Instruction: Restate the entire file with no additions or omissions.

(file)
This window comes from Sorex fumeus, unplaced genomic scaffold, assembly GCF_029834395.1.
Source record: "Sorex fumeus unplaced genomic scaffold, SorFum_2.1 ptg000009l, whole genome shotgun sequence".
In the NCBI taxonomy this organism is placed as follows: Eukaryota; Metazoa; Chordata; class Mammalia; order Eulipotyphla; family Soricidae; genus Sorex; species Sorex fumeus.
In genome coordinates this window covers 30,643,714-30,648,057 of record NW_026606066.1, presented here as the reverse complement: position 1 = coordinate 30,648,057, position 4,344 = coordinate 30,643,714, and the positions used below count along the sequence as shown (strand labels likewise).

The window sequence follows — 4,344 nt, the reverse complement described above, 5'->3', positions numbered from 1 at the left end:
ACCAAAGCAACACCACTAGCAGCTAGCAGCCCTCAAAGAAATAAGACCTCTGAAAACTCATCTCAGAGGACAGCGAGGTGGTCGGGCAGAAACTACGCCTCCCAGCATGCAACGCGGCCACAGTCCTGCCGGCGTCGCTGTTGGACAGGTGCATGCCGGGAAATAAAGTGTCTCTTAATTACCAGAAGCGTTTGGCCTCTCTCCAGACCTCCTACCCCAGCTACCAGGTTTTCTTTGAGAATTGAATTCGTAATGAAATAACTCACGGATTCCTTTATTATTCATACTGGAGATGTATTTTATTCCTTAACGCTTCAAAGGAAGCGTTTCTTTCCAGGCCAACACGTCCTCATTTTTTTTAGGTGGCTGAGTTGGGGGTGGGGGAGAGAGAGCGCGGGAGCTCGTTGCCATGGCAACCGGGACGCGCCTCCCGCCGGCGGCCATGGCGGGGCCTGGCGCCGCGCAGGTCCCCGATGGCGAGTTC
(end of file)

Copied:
This window comes from Sorex fumeus, unplaced genomic scaffold, assembly GCF_029834395.1.
Source record: "Sorex fumeus unplaced genomic scaffold, SorFum_2.1 ptg000009l, whole genome shotgun sequence".
In the NCBI taxonomy this organism is placed as follows: Eukaryota; Metazoa; Chordata; class Mammalia; order Eulipotyphla; family Soricidae; genus Sorex; species Sorex fumeus.
In genome coordinates this window covers 30,643,714-30,648,057 of record NW_026606066.1, presented here as the reverse complement: position 1 = coordinate 30,648,057, position 4,344 = coordinate 30,643,714, and the positions used below count along the sequence as shown (strand labels likewise).

The window sequence follows — 4,344 nt, the reverse complement described above, 5'->3', positions numbered from 1 at the left end:
ACCAAAGCAACACCACTAGCAGCTAGCAGCCCTCAAAGAAATAAGACCTCTGAAAACTCATCTCAGAGGACAGCGAGGTGGTCGGGCAGAAACTACGCCTCCCAGCATGCAACGCGGCCACAGTCCTGCCGGCGTCGCTGTTGGACAGGTGCATGCCGGGAAATAAAGTGTCTCTTAATTACCAGAAGCGTTTGGCCTCTCTCCAGACCTCCTACCCCAGCTACCAGGTTTTCTTTGAGAATTGAATTCGTAATGAAATAACTCACGGATTCCTTTATTATTCATACTGGAGATGTATTTTATTCCTTAACGCTTCAAAGGAAGCGTTTCTTTCCAGGCCAACACGTCCTCATTTTTTTTAGGTGGCTGAGTTGGGGGTGGGGGAGAGAGAGCGCGGGAGCTCGTTGCCATGGCAACCGGGACGCGCCTCCCGCCGGCGGCCATGGCGGGGCCTGGCGCCGCGCAGGTCCCCGATGGCGAGTTC